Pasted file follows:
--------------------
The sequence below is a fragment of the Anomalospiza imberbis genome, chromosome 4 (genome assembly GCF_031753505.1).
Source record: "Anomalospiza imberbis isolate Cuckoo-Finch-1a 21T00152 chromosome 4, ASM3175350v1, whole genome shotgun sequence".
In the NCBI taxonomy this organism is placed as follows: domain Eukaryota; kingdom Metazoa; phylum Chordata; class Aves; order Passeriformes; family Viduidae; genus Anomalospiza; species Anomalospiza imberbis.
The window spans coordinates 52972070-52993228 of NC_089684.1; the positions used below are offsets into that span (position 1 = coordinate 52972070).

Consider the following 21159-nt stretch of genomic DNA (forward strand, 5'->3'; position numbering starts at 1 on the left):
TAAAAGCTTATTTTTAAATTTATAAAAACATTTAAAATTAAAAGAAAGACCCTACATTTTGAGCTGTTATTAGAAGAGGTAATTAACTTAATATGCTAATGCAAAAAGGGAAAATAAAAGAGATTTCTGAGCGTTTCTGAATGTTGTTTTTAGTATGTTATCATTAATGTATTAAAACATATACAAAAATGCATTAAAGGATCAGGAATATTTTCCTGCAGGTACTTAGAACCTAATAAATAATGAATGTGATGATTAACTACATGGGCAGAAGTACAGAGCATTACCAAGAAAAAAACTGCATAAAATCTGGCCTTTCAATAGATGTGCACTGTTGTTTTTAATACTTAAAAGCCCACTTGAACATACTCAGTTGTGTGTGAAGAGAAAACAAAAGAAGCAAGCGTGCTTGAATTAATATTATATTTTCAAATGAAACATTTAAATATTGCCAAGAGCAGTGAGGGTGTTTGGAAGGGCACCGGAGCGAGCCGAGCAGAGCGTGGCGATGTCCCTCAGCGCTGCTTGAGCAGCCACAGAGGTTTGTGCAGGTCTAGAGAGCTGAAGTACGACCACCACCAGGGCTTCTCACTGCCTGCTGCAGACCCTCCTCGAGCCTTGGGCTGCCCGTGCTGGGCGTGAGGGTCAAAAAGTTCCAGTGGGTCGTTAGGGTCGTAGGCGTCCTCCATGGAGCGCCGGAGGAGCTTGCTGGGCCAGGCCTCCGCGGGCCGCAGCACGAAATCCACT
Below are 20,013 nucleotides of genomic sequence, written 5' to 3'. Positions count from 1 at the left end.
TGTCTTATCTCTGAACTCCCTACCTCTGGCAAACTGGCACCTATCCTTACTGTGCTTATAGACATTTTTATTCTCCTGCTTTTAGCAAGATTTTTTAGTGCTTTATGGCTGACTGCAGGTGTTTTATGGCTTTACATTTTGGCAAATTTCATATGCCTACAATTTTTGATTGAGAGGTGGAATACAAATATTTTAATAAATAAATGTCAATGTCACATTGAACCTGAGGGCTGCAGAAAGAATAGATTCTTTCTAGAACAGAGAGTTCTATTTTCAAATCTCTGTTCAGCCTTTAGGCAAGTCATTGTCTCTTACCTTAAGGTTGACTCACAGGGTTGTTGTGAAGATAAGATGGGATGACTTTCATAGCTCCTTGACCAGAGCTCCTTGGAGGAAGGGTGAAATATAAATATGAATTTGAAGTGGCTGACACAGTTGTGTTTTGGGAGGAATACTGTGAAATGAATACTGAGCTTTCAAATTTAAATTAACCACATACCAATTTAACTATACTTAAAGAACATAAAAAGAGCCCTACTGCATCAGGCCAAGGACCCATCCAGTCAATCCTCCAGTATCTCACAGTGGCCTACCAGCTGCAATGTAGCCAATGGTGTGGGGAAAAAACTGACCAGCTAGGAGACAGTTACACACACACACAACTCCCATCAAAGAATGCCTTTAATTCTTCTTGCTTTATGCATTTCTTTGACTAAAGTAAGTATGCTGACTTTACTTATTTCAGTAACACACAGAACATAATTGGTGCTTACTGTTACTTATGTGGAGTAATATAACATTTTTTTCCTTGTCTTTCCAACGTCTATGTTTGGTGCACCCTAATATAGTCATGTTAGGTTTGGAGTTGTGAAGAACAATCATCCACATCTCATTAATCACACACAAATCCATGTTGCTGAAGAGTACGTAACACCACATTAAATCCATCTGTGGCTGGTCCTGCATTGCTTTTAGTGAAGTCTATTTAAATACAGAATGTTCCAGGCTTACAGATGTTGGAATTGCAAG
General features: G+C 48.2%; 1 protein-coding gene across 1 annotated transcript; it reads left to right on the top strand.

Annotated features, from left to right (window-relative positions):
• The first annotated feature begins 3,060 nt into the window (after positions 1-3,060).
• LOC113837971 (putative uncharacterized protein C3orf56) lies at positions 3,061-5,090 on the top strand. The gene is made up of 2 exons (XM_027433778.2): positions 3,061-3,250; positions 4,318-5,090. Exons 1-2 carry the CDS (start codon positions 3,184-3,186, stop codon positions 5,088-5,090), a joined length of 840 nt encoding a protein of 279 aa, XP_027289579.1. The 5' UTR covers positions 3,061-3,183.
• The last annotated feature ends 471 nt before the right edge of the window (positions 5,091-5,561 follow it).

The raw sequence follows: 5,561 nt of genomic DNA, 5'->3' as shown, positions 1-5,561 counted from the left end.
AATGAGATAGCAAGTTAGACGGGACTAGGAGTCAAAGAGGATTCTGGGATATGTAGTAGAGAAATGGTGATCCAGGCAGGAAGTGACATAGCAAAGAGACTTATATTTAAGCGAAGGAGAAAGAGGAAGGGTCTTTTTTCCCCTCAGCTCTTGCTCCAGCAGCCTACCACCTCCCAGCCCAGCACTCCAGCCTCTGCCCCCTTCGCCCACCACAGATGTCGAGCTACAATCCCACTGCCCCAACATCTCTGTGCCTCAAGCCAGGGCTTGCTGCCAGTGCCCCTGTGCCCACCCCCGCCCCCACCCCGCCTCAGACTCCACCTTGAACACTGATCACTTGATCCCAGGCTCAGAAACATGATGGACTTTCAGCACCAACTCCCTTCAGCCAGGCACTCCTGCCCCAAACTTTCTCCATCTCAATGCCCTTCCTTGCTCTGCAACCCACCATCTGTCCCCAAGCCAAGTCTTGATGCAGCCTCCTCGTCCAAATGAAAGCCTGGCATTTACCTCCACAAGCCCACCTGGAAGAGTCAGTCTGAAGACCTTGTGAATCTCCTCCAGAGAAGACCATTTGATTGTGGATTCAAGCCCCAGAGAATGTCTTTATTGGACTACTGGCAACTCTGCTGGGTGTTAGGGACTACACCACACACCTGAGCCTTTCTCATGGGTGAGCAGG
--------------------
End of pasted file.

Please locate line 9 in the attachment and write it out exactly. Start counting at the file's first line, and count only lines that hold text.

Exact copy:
General features: G+C 48.2%; 1 protein-coding gene across 1 annotated transcript; it reads left to right on the top strand.